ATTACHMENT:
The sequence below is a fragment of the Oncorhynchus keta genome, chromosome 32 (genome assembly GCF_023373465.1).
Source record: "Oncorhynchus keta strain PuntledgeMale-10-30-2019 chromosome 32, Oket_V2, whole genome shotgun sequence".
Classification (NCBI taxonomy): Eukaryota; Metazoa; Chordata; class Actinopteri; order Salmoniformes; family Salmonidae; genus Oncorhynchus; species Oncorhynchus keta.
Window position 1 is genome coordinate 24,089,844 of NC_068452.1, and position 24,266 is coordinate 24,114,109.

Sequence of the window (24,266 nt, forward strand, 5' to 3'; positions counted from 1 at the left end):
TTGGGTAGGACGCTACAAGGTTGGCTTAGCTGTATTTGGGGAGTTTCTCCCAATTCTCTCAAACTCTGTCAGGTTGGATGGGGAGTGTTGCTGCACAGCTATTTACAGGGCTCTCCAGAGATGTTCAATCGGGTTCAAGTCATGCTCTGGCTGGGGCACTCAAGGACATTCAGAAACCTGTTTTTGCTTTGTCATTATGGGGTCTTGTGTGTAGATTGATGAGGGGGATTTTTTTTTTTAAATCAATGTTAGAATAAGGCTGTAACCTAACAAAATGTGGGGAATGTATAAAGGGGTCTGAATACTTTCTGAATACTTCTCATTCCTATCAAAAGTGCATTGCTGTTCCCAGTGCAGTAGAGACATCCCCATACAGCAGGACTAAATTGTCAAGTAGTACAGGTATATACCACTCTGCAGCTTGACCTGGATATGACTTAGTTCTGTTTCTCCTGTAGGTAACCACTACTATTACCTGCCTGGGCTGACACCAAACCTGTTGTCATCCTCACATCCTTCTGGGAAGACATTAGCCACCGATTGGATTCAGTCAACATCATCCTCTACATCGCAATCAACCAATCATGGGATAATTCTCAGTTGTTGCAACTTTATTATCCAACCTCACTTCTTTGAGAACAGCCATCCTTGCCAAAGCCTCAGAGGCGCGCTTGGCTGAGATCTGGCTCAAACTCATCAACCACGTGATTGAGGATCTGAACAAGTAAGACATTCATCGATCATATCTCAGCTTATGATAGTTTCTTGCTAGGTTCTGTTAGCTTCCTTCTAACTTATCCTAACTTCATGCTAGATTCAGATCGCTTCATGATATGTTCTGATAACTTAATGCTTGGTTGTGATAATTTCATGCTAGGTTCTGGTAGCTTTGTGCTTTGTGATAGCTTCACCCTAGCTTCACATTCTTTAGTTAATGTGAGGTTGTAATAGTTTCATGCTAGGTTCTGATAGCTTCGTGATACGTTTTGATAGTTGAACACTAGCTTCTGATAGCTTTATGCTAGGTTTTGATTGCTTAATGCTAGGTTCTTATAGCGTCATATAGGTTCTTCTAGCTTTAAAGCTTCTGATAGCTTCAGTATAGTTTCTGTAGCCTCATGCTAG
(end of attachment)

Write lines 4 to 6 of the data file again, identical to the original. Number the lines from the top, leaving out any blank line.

Window position 1 is genome coordinate 24,089,844 of NC_068452.1, and position 24,266 is coordinate 24,114,109.

Sequence of the window (24,266 nt, forward strand, 5' to 3'; positions counted from 1 at the left end):
TTGGGTAGGACGCTACAAGGTTGGCTTAGCTGTATTTGGGGAGTTTCTCCCAATTCTCTCAAACTCTGTCAGGTTGGATGGGGAGTGTTGCTGCACAGCTATTTACAGGGCTCTCCAGAGATGTTCAATCGGGTTCAAGTCATGCTCTGGCTGGGGCACTCAAGGACATTCAGAAACCTGTTTTTGCTTTGTCATTATGGGGTCTTGTGTGTAGATTGATGAGGGGGATTTTTTTTTTTAAATCAATGTTAGAATAAGGCTGTAACCTAACAAAATGTGGGGAATGTATAAAGGGGTCTGAATACTTTCTGAATACTTCTCATTCCTATCAAAAGTGCATTGCTGTTCCCAGTGCAGTAGAGACATCCCCATACAGCAGGACTAAATTGTCAAGTAGTACAGGTATATACCACTCTGCAGCTTGACCTGGATATGACTTAGTTCTGTTTCTCCTGTAGGTAACCACTACTATTACCTGCCTGGGCTGACACCAAACCTGTTGTCATCCTCACATCCTTCTGGGAAGACATTAGCCACCGATTGGATTCAGTCAACATCATCCTCTACATCGCAATCAACCAATCATGGGATAATTCTCAGTTGTTGCAACTTTATTATCCAACCTCACTTCTTTGAGAACAGCCATCCTTGCCAAAGCCTCAGAGGCGCGCTTGGCTGAGATCTGGCTCAAACTCATCAACCACGTGATTGAGGATCTGAACAAGTAAGACATTCATCGATCATATCTCAGCTTATGATAGTTTCTTGCTAGGTTCTGTTAGCTTCCTTCTAACTTATCCTAACTTCATGCTAGATTCAGATCGCTTCATGATATGTTCTGATAACTTAATGCTTGGTTGTGATAATTTCATGCTAGGTTCTGGTAGCTTTGTGCTTTGTGATAGCTTCACCCTAGCTTCACATTCTTTAGTTAATGTGAGGTTGTAATAGTTTCATGCTAGGTTCTGATAGCTTCGTGATACGTTTTGATAGTTGAACACTAGCTTCTGATAGCTTTATGCTAGGTTTTGATTGCTTAATGCTAGGTTCTTATAGCGTCATATAGGTTCTTCTAGCTTTAAAGCTTCTGATAGCTTCAGTATAGTTTCTGTAGCCTCATGCTAG